If you understand (even a little) of how a processor works, why a language is the way it is, or the system by which commands are interpreted you will write better code.

Why should the cryptographic work of Turing be considered part of Computer Science when it happened before computers existed ? It should be considered as a mathematics triumph !

I don’t see a clear separation of computer science and mathematics, to be honest. Teaching the history of computer science embeds teaching of part of the history of mathematics. If you want to talk about Turing in a mathematical context, that would be great.
Also, I would question your claim that Turing work is before computer existed. Babbage machine was a computer. Colossus was a computer. It really depends on your definition of what a computer is or does.

However, my focus was on teaching computer science history in the context of a computing course, not on teaching Turing by itself. If you want to teach Computer Science History, you have to teach Turing.

Hence, I would argue that the history of mathematics in the context of a maths course is interesting as well: it’s just not the focus of my post.

“Computer Science made a substantial contribution, most famously through the work of cryptoanalysts at Bletchley Park, ” There were no computer scientists at BP! People who were at BP went on to become computer scientists. It’s a bit “chicken and egg” I agree, but your falling into the frequent trap of mentioning Turing an Colossus together. Turing had no part in the design or construction of colossus.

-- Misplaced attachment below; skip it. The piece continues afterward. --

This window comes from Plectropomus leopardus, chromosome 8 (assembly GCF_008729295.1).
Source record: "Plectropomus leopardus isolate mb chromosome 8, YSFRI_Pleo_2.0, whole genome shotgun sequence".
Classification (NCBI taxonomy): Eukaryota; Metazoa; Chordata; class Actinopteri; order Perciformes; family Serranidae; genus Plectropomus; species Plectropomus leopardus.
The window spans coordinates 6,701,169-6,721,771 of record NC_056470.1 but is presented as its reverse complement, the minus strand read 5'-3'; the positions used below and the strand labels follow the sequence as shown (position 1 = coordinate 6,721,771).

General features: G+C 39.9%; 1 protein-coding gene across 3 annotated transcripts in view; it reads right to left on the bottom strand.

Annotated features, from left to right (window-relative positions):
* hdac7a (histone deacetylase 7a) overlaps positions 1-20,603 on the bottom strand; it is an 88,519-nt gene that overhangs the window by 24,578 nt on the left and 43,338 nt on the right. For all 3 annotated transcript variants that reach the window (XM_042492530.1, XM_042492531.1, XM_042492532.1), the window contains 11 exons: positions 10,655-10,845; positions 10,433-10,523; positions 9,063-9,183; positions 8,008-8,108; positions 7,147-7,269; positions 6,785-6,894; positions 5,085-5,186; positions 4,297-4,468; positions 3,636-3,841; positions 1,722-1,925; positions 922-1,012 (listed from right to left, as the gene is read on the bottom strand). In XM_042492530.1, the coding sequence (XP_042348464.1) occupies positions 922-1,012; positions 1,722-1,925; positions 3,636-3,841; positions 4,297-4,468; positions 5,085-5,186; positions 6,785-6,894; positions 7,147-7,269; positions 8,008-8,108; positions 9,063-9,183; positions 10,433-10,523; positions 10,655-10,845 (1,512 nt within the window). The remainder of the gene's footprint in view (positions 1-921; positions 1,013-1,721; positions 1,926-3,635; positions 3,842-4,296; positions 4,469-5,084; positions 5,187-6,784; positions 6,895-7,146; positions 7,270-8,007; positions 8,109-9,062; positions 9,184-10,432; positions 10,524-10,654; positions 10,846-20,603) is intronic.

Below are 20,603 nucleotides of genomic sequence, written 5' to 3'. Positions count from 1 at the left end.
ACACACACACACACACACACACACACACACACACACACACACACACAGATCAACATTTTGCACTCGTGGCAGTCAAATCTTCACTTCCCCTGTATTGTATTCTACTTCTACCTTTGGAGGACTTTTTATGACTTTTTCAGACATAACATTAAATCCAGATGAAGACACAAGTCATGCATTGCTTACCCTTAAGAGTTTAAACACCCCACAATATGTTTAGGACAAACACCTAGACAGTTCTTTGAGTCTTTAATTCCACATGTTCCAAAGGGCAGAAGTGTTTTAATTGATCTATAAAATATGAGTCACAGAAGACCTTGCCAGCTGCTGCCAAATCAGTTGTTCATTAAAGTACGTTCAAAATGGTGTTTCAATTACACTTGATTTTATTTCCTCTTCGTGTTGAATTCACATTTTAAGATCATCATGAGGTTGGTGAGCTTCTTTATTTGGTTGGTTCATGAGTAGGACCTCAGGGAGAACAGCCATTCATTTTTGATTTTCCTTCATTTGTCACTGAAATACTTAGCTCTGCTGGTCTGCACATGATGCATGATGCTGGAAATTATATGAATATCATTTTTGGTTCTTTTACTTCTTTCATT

“I don’t see a clear separation of computer science and mathematics, to be honest.” Then you really ought to or you’re going to potentially upset mathematicians AND computer scientists !

I think you’re missing my point. Possibly because you’re reading every point in isolation.

I claim that computer science history should be taught.

Within this context, which you seem to be forgetting, it is a fact that what happened at Bletchley Park was seminal to the history of Computer Science.
As a consequence of this, if I want to tell the history of Computer Science, I need to include Bletchley Park, Turing, and cryptoanalysis. Not the other way round.

As you say: “There were no computer scientists at BP! People who were at BP went on to become computer scientists.”. Which is exactly what I mean when I say “the story of the people who contributed to the *development* of computer science”.

I’m not convinced that teaching the history of CS to school children is either sufficiently valuable or interesting to take any time in a CS syllabus (and I have a great interest in 1960s hardware and software).

I think the BP story fits much better into a history syllabus where it can be explained much better in the context of WWII.

If there were no computer scientists at BP then there was no computer science there either. There was maths and electronics engineering. You will note that Tutte was a Mathematician and Flowers was an GPO Engineer.

The work at BP remained secret until well after CS had become established, so the actual influence of BP on early CS must be very insignificant. That’s not to say Turing’s post BP work was not influential.